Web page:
Friday, November 10, 2017

On My Own, by Diane Rehm

Diane Rehm, the popular NPR talk and interview show host who retired last year, shares with readers the experience of her first year after her husband's death in 2014. The book is thoughtful, and its virtue is that Rehm is, in a sense, thinking out loud in sharing how she coped and changed.

Of course, in order to tell the story of her mourning and learning to live in a new way, she had to also tell of her long life with her husband, a successful lawyer whom she married when young and relied on for support beyond -- she now admits -- what was wise or reasonable. She isn't afraid to talk about the difficulties in the relationship, nor to deal with ambiguity, and she deserves credit for that.

She finds new strength now in the many relationships she forged over the years, as well as new interests. Her husband's difficulty in dying -- and the refusal of medical personnel to help him in ending his life -- made her an advocate of compassionate choices in ending one's life and her thoughts about this are sprinkled throughout the text.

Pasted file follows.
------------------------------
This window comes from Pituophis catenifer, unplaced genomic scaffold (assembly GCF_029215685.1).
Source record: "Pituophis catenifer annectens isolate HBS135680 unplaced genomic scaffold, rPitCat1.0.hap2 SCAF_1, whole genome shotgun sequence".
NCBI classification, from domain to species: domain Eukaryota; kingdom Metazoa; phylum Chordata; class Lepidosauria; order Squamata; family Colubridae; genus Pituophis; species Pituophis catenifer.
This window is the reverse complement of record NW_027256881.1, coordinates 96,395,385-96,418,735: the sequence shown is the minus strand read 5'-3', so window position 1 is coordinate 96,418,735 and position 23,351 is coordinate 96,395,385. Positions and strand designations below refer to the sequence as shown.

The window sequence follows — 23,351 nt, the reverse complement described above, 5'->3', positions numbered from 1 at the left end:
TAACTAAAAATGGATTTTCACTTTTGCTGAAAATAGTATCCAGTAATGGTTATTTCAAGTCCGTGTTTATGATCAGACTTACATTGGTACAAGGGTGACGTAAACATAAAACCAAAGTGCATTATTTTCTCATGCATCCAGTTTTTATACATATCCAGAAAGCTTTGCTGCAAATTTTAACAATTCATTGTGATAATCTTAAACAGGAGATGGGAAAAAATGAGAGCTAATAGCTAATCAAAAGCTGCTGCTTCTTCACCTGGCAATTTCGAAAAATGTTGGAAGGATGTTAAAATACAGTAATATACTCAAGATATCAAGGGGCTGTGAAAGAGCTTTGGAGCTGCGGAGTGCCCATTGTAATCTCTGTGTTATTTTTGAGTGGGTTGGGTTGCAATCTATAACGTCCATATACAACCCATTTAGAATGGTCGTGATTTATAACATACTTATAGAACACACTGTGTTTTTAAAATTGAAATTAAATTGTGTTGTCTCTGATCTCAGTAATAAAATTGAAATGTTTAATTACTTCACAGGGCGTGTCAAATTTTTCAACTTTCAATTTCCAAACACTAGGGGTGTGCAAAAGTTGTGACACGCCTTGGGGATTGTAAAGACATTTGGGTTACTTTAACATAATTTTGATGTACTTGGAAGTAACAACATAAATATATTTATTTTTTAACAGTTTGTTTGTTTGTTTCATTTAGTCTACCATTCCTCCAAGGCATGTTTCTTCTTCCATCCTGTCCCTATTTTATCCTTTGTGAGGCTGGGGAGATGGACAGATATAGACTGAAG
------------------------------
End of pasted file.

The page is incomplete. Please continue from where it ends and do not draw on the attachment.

Readers may also find inspiration in learning that Rehm did not even have a college education: being at the right place at the right time resulted in a dream job. But she credits her husband for supporting her financially and thereby making it possible for her to do volunteer work at the local NPR station to prove her abilities.

There is a minor organizational issue: Several of the chapters start out as though written as entries in a journal: i.e., "Today I . . . ." But within a couple of paragraphs, she moves to something like, "Two weeks later I . . . ." and suddenly we are not in journal territory at all. It's fine to do both, but it is jarring not to indicate the movement from journal entry to later reflection.

This is a minor complaint, though. Overall, if you are interested in Rehm, or liked her on-air presence, you will probably like this book.